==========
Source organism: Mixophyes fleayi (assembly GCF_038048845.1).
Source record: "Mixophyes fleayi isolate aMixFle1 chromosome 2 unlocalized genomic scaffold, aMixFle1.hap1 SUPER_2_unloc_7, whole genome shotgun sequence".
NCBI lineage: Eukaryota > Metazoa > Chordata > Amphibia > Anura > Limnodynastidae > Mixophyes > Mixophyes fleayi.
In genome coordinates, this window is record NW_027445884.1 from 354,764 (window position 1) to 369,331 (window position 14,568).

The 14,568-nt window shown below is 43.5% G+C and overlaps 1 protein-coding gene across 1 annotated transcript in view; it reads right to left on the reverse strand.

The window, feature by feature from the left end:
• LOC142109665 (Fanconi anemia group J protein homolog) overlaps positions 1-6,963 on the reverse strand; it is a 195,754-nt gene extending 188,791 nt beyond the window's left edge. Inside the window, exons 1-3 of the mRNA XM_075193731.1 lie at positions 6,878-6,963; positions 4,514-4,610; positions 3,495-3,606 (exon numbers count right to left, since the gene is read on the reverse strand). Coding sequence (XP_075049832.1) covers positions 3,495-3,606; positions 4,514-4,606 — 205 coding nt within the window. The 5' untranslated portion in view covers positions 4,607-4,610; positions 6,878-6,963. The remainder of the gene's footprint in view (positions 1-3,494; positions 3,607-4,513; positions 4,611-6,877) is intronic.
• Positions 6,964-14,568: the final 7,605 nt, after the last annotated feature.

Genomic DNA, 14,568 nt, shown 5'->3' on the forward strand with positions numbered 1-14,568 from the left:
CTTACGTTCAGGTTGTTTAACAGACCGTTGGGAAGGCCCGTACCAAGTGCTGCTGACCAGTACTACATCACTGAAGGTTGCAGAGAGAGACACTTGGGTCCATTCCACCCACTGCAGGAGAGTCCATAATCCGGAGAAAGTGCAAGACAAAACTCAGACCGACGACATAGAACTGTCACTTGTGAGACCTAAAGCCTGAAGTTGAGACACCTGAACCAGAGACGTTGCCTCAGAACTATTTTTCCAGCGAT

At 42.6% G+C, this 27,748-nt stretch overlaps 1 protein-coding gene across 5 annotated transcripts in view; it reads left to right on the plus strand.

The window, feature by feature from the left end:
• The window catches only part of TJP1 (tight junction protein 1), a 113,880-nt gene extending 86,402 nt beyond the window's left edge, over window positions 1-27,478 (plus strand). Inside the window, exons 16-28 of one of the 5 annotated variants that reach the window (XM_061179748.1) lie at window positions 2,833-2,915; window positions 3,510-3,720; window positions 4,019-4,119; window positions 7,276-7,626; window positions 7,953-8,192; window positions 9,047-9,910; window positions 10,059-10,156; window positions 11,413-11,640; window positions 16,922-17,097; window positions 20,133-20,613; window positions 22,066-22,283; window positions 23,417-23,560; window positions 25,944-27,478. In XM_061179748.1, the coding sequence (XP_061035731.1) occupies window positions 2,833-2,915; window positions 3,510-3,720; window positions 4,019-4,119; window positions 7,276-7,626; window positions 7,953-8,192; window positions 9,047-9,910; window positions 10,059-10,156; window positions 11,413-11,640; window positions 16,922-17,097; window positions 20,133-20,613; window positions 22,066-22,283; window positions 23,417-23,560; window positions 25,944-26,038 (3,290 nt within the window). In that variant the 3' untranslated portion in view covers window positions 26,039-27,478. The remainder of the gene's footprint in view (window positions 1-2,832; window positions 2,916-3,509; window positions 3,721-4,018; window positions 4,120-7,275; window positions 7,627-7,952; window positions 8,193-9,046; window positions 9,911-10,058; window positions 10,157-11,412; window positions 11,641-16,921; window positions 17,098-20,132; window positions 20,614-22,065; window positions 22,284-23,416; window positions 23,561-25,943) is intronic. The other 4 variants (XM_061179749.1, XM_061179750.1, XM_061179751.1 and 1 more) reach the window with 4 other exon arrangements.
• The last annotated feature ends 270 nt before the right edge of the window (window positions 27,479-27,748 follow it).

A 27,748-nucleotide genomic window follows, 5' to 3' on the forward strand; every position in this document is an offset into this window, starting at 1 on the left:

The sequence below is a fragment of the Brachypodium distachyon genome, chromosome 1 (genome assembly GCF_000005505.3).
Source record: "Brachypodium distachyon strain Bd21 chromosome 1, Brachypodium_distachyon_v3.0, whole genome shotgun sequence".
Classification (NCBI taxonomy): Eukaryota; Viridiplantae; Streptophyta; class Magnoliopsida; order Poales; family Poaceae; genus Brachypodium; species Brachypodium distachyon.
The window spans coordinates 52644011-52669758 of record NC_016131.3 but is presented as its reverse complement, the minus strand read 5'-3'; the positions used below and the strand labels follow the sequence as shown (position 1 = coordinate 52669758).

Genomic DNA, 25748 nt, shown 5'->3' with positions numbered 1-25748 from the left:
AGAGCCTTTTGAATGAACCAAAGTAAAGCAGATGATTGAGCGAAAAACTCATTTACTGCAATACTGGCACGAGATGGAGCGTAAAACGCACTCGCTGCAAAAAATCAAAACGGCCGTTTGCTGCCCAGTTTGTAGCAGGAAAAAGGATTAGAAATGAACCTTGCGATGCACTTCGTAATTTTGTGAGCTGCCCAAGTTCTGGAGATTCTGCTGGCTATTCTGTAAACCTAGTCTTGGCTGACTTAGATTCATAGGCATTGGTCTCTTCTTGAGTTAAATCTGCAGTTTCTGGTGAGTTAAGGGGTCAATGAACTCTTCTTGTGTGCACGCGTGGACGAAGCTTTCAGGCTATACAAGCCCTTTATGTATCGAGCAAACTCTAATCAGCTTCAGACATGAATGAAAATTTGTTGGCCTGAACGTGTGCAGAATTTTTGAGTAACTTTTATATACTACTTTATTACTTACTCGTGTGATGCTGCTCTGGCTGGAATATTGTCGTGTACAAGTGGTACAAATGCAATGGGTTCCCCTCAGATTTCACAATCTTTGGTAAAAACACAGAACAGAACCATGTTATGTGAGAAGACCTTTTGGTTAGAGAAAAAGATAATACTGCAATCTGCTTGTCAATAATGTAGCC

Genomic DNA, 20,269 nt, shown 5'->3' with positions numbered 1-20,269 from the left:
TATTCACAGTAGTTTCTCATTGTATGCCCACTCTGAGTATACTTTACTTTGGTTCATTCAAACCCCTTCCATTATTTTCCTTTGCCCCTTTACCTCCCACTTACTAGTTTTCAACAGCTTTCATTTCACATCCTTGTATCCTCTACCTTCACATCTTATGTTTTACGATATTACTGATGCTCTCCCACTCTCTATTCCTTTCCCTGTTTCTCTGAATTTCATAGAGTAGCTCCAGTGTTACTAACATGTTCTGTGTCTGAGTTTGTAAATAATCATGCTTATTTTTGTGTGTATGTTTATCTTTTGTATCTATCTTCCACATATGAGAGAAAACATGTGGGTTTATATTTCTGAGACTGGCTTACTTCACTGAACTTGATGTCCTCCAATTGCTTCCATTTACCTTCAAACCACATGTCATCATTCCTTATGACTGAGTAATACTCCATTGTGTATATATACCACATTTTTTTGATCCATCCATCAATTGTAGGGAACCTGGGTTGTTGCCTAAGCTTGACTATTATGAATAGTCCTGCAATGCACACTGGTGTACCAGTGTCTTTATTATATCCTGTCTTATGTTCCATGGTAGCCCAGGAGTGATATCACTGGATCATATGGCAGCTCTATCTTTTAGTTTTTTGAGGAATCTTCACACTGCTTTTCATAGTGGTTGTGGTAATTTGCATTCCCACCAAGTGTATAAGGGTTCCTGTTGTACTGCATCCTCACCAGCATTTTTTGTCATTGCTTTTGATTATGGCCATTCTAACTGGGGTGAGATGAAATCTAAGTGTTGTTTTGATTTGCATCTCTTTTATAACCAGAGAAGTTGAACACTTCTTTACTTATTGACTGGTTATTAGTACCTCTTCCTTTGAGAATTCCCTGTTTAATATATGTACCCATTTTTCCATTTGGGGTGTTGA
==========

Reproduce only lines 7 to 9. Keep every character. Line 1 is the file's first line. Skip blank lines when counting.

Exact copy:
• LOC142109665 (Fanconi anemia group J protein homolog) overlaps positions 1-6,963 on the reverse strand; it is a 195,754-nt gene extending 188,791 nt beyond the window's left edge. Inside the window, exons 1-3 of the mRNA XM_075193731.1 lie at positions 6,878-6,963; positions 4,514-4,610; positions 3,495-3,606 (exon numbers count right to left, since the gene is read on the reverse strand). Coding sequence (XP_075049832.1) covers positions 3,495-3,606; positions 4,514-4,606 — 205 coding nt within the window. The 5' untranslated portion in view covers positions 4,607-4,610; positions 6,878-6,963. The remainder of the gene's footprint in view (positions 1-3,494; positions 3,607-4,513; positions 4,611-6,877) is intronic.
• Positions 6,964-14,568: the final 7,605 nt, after the last annotated feature.

Genomic DNA, 14,568 nt, shown 5'->3' on the forward strand with positions numbered 1-14,568 from the left: